tions of Appalachian structure, analyzed 
the recently published knowledge, described 

new structures, such as fan structure, cross 
folds, cross zones of shear, a secondary sys- 
tem of folding, the distribution of meta- 
morphism, and advanced a theory to ac- 
count for their production. According to 
the theory, the compressive strain which 
deformed the strata began in the crj^stalliue 
gneisses and granites, thrust the crj^stallines 
against the sediments and bj' the differential 
motion along the shear zones ijroduced but- 
tresses around which the chief changes of 
structure were gTOiiped. 

In the discussion which followed, Mr. C. 
Willard Hayes considered two of the shear 
zones M'ith the conclusion that the changes 
in structure were due to differences of rigid- 
ity in the sediments when they were thrust 
against the crystallines. 

Mr. Keith replied that the changes of 
structure extended through the crystallines 
as well as the sediments, a fact incompatible 
with a merely passive resistance on the part 
of the crystallines. 

Mr. Bailey Willis argued that the chief 
structural changes were due to original 
differences in sediment and in bases of sedi- 
mentation. His conclusion was that the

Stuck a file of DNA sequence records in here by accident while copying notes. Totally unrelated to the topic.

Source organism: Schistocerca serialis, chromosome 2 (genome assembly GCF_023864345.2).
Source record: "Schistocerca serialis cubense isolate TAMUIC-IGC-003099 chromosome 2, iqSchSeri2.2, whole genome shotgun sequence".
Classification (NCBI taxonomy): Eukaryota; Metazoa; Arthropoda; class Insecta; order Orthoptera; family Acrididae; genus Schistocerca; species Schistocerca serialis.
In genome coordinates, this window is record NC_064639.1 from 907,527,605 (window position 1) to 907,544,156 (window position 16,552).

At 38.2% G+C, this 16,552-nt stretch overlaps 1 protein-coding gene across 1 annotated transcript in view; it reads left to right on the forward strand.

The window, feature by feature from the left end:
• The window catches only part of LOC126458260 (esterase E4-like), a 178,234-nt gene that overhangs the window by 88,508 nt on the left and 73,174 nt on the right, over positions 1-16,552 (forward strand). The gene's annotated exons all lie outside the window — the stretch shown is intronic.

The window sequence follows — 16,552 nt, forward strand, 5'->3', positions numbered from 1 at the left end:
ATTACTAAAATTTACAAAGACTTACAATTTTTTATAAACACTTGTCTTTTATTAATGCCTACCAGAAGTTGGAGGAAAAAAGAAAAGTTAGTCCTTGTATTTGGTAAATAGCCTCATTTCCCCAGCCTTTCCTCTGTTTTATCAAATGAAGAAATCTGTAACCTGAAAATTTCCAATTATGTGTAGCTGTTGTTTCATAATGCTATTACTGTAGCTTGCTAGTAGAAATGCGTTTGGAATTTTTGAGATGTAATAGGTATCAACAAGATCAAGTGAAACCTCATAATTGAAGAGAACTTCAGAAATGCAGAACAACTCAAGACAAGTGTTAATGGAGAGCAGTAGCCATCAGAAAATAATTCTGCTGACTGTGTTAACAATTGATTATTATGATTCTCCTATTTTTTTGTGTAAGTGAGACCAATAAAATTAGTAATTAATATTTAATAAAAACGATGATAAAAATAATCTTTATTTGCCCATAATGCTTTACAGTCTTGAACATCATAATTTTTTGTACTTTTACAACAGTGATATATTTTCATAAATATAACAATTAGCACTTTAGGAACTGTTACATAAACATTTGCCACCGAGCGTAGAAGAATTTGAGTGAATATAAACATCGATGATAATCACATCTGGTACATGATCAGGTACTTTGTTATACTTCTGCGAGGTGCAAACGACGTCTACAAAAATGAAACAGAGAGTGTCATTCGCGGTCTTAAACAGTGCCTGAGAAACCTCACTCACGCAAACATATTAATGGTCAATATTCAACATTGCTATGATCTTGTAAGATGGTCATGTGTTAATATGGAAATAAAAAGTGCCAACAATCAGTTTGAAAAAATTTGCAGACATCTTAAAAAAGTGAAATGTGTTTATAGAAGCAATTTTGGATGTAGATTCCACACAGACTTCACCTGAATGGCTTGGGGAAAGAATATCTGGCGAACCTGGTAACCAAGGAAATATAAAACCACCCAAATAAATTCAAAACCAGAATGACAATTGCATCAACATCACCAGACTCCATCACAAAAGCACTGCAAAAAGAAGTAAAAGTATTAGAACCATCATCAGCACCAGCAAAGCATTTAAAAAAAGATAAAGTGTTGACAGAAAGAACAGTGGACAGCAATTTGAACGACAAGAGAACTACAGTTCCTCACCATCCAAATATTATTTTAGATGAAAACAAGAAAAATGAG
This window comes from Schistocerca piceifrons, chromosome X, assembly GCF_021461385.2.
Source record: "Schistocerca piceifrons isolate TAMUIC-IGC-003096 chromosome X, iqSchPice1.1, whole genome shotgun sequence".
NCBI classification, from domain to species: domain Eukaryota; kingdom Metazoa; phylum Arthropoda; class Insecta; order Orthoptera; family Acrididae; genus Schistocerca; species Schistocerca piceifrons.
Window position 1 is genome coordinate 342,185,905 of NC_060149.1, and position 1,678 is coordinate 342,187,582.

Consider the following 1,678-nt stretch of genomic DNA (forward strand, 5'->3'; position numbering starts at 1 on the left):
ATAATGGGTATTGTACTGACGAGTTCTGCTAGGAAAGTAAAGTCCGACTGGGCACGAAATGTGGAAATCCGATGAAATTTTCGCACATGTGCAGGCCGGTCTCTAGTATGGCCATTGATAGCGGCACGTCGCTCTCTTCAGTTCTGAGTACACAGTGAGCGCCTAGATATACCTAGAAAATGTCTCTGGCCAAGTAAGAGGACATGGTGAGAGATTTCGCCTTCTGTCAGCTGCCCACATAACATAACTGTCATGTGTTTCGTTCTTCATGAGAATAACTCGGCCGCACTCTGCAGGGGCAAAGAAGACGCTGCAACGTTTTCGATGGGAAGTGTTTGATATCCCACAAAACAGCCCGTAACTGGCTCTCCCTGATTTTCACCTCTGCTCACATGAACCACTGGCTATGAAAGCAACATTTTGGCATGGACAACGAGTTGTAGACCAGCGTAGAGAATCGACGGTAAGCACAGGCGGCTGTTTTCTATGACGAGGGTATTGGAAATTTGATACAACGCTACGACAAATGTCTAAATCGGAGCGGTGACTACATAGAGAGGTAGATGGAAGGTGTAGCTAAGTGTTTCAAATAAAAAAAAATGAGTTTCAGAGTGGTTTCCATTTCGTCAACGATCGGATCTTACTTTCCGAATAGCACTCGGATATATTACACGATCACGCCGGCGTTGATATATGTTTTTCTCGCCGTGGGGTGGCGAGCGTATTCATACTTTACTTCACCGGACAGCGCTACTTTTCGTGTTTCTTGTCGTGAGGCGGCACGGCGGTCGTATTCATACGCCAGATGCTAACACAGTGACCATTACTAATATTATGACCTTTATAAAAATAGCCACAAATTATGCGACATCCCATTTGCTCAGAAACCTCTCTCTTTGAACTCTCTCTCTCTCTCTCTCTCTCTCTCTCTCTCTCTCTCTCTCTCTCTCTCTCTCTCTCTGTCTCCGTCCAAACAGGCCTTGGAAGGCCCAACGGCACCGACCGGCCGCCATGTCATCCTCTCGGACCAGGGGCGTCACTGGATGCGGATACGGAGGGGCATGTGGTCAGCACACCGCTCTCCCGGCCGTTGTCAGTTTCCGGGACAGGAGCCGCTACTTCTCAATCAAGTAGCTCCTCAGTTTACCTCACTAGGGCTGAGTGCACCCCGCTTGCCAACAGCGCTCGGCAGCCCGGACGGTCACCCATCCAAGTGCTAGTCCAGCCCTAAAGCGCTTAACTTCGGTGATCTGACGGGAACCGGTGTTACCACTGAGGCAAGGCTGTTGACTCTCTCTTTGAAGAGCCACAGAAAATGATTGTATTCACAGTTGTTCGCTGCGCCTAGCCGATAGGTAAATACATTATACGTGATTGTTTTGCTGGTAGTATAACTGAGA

sediments moved against a rigid crystalline 
mass, being actuated by a force acting from 
the westward, which was due to the isosta- 
tic flow of material from beneath the load 
of sediment. 

4. The Faults of Ghazy Township, Glinton 
County, N. Y. H. P. Gushing, Cleve- 
land, 0. 

That the Lake Champlain region is, 
structui-allj^, one of faulting without fold- 
ing, is well known. The structure is well 
exhibited in Chazy township, which has not 
heretofore been mapped in detail, except 
for a small area around Chazy village. Its 
considei-ation is of importance, because of 
its bearing on the structure of the Adiron- 
dack region, in which, on account of the 
lithological similarity of the rocks, the de- 
termination of the precise structural rela- 

Ja.nuaky 18, 1895.] 



tions is a matter of great ditlieulty, if not 
impossibility. Tlie great number of the 
faults, and tlie consequent small size of the 
various faulted blocks, are striking facts. 

In discussion C. 1). Walcott showed how 
these faults had led Professor J. ilarcou to 
believe that he had discovered colonies of 
Trenton fossils in rocks of the Potsdam. 

5. The Formation of Lake-basins hi/ ]Vin(l. 
G. K. Gilbert, Washington, D. C. 

The paper described the formation of ba- 
sins in the arid regions of the West, by the 
erosive action of wind-blown .sand upon a 
shale devoid of ACgetation. In time they 
became tilled with water and formed small 

6. The Tepee Bti/tes. (i. K. Gilbert and 
F. P. Gulliver. 

The paper was read by Mr. Gulliver and 
described a series of conical buttes west of 
Pueblo, Col. They consist of Pierre shales, 
surrounding cores of limestone formed of 
shells of Lucina. It is supposed that as the 
shales were deposited, a colony of lucinas 
established themselves and grew upward 
pari passu, foi-ming a conical or columnar 
deposit of limestone, whose greater resist- 
ance to erosion has left the buttes in relief. 

7. Jlemarks on the Geology of Arizona and 
Sonora. "W J McGee, of Washington.